Date of Award
Bachelor of Arts
NHL, collective bargaining, salary, teams, sports
After a lockout that canceled the 2004‐05 season in the National Hockey League (NHL), the owners and players reached a collective bargaining agreement (CBA) that instituted a ‘hard’ salary cap, a modified revenue sharing system, and changes in free agency. The principal motivation for the new agreement was to raise competitiveness among the teams, in order to generate greater revenue and profitability and to support higher player salaries. The purpose of this study is to evaluate the impact of the CBA on competitive balance within the NHL and identify the principal determinants of the changes in competitiveness among the teams. We evaluate several alternative measures of competitive balance: dispersion in point percentage; the Herfindahl‐Hirschman index; the Gini Index; number of playoff games; and number of times a team has made the playoffs. We then develop and estimate alternative models of the determinants of point percentage (equal to points earned by a team divided by total possible points), in which point percentage is hypothesized to be a function of team payroll (a proxy for player talent) and free agent signings. We estimate the models using a sample of all 30 teams in the NHL across eleven seasons, including five seasons prior to the 2005 CBA (2000‐2004) and six seasons after its implementation (2006‐2011). We find that the new CBA has increased competitive balance, primarily because of a reduced impact of team payroll on point percentage and the facilitation of free agent signings which have more nearly equalized the talent across teams.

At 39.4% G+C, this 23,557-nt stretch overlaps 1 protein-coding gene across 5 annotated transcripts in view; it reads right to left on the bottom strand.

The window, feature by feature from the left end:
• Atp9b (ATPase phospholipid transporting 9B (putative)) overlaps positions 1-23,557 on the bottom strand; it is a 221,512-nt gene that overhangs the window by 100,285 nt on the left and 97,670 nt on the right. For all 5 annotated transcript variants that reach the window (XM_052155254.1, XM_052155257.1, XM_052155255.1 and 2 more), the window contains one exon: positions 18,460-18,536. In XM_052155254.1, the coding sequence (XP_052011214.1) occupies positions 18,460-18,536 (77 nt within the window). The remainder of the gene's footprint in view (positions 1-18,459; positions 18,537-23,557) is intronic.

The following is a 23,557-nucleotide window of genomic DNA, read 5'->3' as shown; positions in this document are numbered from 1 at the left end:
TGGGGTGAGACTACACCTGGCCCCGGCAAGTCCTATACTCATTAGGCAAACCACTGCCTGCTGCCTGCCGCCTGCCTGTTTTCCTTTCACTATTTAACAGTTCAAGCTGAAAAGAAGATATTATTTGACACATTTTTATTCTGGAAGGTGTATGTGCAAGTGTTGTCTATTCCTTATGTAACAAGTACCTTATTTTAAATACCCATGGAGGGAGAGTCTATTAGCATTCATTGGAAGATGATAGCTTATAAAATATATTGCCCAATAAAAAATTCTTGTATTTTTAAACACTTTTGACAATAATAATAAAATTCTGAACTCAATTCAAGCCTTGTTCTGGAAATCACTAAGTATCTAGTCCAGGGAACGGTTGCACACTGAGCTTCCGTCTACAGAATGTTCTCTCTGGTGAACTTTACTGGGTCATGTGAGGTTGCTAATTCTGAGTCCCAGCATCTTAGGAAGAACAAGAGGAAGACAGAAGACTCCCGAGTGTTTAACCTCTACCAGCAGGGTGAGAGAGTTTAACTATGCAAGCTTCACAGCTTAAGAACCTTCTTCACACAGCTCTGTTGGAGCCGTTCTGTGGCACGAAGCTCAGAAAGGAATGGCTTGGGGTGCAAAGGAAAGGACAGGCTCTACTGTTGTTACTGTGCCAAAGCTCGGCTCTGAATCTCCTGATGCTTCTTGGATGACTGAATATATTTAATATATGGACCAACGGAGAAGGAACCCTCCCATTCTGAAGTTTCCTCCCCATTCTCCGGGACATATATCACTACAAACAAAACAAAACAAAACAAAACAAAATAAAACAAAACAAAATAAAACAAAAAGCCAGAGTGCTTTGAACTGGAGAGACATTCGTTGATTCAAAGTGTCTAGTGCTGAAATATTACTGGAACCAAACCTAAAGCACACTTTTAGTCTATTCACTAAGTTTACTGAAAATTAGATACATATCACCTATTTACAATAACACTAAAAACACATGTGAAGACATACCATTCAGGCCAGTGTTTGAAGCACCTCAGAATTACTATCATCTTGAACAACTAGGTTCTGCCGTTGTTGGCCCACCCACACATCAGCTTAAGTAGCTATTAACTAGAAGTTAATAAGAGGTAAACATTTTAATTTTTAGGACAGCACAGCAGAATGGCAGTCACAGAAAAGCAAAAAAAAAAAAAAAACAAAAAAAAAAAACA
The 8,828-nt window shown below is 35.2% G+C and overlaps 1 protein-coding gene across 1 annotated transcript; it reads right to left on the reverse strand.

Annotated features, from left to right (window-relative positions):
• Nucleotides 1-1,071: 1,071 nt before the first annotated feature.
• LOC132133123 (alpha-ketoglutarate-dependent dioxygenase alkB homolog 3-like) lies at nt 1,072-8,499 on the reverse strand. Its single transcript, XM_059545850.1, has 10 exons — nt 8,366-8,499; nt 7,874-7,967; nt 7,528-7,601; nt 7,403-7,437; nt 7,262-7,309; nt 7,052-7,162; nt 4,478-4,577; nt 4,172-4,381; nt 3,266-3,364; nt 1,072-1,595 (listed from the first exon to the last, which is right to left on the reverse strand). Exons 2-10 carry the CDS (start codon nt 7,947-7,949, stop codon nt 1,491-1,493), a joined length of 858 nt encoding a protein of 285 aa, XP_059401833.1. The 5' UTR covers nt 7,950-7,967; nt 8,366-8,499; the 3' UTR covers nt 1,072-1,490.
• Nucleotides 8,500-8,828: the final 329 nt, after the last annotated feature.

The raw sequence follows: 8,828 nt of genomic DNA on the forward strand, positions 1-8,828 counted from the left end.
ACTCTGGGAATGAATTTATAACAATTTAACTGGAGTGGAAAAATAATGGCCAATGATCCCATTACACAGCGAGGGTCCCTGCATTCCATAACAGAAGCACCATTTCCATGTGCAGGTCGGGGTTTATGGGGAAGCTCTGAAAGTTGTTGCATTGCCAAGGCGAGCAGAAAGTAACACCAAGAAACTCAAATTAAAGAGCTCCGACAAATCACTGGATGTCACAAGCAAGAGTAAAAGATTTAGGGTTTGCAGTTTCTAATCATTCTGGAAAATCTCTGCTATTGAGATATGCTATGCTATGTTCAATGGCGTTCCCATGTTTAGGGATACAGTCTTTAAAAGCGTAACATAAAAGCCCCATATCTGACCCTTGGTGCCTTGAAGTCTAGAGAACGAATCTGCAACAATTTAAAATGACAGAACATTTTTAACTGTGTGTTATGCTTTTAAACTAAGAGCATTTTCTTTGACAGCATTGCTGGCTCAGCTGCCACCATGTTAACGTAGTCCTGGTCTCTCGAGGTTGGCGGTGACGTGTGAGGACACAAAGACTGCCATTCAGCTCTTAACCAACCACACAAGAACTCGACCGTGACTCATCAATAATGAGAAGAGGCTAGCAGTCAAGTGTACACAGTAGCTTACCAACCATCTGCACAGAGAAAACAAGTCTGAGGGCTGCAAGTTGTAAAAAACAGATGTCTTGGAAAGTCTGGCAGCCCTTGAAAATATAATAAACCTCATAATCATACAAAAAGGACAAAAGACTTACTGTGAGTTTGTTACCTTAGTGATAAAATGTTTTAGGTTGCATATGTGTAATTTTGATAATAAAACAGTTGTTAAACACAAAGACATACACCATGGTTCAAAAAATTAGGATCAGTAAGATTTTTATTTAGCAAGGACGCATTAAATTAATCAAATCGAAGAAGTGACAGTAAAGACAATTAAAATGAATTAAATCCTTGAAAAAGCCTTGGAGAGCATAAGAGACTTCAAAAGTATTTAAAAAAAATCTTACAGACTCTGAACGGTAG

Simpson, John L., "The Impact of the 2005 Collective Bargaining Agreement on Competitive Balance in the National Hockey League" (2011). Honors Theses. 1063.